“Ester’s family was torn apart when a manticore killed her mother and baby brother, leaving her with nothing but her father’s painful silence and a single, overwhelming need to kill the monsters that took her family.”
Untethered Sky is Fonda Lee’s delicate coming-of-age novella inspired by Persian and Arabian folklore, featuring two beasts from Middle Eastern mythology: manticores and rocs. The manticore, which derives its name from the Persian word for “man-eater,” is a fearsome beast with a human-like head, the body of a lion, and a scorpion-like tail. It delights in feeding on humans, with the screams of its victims only fueling its thirst for carnage. In Untethered Sky, the manticore has only one natural predator: the giant bird known as the roc. The roc, which appears in both Arabian and Persian mythology, is essentially a supersized falcon that can be trained to hunt a variety of beasts, including the manticore.
Untethered SkyUntethered Sky is told from the first-person perspective of Ester, a girl who lost both her mother and brother to a rampaging manticore. With the manticore’s sinister, heterochromic eyes emblazoned in her memory, Ester makes it her life’s mission to hunt and kill manticores by training as a ruhker, i.e., a professional roc trainer. The job of a ruhker is highly dangerous, since any miscommunication with the roc could lead it to attack its handler. Only about one in five apprentices are able to complete their training and become a successful ruhker.
The first part of Untethered Sky focuses on Ester’s apprenticeship. The most important aspect of her training is to build a trusting relationship with her adolescent roc, Zahra. I was especially touched by the respect and thoughtful care exhibited by Ester in all her interactions with Zahra.
As in her Green Bone Saga, Fonda Lee excels at nuanced characterization of complex interpersonal relationships. In Untethered Sky, these relationships include those between ruhkers and rocs and amongst the ruhkers themselves. All these relationships are built on mutual respect and collegiality but with an unspoken barrier preventing deeper connections. The cautiously affectionate interactions between Ester and her fellow ruhker Darius are especially poignant.
Another major theme in Untethered Sky is the relationship between humankind and the natural world. The ruhkers cultivate a respectful, personal relationship with their rocs, never considering themselves to have any ownership over the giant birds. This attitude contrasts with that of the local government officials who seek to leverage the rocs in a more organized, militaristic fashion to exterminate the manticores. Whereas the ruhkers give all the credit for manticore-hunting to their beloved rocs, the officials are quick to attribute their success to human skill and ingenuity.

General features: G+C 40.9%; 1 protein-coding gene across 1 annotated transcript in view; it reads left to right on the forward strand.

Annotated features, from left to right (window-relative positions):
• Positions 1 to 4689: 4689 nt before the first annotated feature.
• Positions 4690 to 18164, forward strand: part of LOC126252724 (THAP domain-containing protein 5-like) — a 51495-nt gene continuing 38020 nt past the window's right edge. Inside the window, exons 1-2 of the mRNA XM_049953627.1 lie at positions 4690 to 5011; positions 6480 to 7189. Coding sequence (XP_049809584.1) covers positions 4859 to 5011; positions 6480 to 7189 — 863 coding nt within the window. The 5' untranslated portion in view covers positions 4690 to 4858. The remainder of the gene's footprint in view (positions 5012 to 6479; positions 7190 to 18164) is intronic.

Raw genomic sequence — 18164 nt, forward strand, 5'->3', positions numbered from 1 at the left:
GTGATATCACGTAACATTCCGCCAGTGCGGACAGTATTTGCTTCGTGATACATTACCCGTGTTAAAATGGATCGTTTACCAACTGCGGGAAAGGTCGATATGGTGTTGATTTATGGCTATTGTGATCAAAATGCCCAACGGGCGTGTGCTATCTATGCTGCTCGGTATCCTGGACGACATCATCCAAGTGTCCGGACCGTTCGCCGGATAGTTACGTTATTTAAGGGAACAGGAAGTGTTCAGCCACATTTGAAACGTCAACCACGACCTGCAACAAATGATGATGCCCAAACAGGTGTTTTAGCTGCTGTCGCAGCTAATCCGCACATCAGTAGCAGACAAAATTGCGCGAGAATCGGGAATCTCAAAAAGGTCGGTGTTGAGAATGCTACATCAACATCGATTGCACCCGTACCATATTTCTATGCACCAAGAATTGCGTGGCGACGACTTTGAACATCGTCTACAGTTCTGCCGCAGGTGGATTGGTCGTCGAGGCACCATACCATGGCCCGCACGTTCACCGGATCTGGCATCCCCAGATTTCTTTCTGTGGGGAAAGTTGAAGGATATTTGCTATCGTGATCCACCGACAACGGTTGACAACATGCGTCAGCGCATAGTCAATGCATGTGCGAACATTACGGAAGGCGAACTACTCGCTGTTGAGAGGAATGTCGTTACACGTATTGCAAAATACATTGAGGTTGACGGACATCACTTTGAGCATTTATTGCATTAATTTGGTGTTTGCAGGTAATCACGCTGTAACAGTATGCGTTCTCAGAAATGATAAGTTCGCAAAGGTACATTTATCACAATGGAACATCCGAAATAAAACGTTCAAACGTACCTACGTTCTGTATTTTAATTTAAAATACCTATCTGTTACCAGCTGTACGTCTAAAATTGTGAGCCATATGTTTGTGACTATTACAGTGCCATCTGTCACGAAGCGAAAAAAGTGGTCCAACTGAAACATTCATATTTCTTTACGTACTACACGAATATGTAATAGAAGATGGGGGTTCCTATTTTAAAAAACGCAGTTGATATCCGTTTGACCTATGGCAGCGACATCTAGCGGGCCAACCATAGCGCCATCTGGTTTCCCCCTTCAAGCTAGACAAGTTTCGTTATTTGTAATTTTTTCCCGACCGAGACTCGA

With Untethered Sky, Fonda Lee shows her maturity and versatility as an author. Her writing is precise and poetic, with every word skillfully chosen. Combined with its gentle didacticism, Untethered Sky has the feeling of a classic folktale. Whereas the Green Bone Saga showcased Fonda Lee’s ability to write pulse-pounding action in the world of organized crime, in Untethered Sky she demonstrates quiet restraint. Her more minimalistic approach in this novella works every bit as effectively as the grander scale she employed in Jade City and its sequels.
Untethered Sky is a beautifully crafted gem of a novella, which reinforces Fonda Lee’s standing as one of the most talented authors in fantasy today. The Middle Eastern-inspired setting is an ideal backdrop for Lee’s tale, which gently interweaves fantastical elements in this graceful story about the nature of humanity, our relationships with each other, and humankind’s place in the natural world. Fonda Lee’s understated approach is the perfect vehicle for this moving novella about rising from tragedy to find one’s true calling.